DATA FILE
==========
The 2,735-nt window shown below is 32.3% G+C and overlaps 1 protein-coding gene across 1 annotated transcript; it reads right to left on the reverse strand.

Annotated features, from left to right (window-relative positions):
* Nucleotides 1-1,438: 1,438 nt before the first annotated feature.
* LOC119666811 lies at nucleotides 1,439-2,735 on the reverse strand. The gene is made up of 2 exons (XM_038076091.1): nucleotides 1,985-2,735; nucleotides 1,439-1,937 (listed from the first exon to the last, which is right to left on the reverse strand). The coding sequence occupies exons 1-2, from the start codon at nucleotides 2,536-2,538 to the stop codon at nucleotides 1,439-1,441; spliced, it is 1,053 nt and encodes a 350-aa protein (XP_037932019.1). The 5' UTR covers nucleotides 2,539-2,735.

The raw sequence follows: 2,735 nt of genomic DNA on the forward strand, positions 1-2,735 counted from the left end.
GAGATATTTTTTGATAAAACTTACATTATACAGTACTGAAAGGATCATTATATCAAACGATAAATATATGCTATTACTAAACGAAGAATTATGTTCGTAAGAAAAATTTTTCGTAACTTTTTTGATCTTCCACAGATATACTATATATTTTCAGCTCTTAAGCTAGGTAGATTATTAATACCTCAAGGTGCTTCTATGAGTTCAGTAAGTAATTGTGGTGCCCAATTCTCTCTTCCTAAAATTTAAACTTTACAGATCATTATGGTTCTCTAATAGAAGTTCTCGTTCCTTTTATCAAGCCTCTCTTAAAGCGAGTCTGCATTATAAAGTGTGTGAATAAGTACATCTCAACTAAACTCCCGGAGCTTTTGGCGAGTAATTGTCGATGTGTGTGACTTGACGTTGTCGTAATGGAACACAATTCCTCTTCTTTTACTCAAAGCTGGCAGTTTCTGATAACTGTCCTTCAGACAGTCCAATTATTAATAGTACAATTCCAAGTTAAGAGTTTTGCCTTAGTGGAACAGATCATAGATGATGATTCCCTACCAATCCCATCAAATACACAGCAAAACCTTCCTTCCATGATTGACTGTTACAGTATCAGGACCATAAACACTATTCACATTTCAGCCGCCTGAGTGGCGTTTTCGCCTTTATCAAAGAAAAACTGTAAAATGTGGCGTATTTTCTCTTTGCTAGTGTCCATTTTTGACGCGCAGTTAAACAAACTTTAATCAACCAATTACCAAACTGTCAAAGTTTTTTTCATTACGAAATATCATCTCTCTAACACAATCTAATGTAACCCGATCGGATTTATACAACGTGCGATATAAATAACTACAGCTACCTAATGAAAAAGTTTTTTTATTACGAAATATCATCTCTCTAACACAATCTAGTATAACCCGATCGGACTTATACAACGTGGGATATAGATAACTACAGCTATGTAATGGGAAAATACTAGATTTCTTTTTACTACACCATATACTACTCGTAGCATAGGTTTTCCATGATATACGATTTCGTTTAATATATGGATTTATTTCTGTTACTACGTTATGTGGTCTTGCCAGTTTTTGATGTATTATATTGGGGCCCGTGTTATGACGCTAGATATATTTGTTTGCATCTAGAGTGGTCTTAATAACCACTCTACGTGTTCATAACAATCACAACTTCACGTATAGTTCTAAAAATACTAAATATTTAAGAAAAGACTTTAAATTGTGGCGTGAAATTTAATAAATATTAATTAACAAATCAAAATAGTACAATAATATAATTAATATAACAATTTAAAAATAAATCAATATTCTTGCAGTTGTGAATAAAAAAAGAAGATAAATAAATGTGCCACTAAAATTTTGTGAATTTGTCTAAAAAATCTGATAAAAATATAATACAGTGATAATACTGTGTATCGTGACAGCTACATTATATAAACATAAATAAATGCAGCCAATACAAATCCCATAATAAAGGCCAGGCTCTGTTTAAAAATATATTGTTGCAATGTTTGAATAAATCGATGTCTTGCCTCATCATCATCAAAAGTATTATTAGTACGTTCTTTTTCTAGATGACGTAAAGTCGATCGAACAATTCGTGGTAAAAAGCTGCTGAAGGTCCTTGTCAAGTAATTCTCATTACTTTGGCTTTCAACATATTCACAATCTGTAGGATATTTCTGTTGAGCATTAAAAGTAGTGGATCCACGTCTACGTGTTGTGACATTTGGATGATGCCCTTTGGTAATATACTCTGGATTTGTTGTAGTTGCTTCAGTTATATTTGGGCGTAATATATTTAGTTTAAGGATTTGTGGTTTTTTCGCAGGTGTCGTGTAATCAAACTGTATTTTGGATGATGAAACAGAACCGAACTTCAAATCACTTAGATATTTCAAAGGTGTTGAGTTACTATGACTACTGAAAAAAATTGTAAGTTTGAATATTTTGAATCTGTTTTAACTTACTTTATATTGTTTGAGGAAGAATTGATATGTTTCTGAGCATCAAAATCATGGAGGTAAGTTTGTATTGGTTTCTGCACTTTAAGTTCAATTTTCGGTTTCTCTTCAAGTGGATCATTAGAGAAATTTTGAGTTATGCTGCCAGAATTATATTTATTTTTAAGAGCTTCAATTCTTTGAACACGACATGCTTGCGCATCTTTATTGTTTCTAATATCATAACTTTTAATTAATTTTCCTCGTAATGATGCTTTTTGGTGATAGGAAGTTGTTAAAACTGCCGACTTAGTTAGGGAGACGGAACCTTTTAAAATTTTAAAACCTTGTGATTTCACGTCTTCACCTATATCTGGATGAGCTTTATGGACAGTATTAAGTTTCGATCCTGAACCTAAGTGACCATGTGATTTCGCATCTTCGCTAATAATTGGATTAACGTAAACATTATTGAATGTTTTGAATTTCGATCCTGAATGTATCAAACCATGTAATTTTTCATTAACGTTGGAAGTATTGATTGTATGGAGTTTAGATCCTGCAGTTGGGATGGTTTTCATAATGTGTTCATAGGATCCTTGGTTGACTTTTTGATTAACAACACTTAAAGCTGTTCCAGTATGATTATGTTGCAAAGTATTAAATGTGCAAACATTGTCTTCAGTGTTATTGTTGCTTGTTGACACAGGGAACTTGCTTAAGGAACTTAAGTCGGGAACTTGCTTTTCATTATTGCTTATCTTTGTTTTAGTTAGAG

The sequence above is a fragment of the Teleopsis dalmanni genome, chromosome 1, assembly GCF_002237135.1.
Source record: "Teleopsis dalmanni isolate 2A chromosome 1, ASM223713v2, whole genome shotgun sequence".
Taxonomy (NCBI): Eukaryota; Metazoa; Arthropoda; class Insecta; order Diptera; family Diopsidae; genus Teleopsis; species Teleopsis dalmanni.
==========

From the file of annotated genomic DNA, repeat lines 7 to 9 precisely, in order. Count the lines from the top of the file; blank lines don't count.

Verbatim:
The sequence above is a fragment of the Teleopsis dalmanni genome, chromosome 1, assembly GCF_002237135.1.
Source record: "Teleopsis dalmanni isolate 2A chromosome 1, ASM223713v2, whole genome shotgun sequence".
Taxonomy (NCBI): Eukaryota; Metazoa; Arthropoda; class Insecta; order Diptera; family Diopsidae; genus Teleopsis; species Teleopsis dalmanni.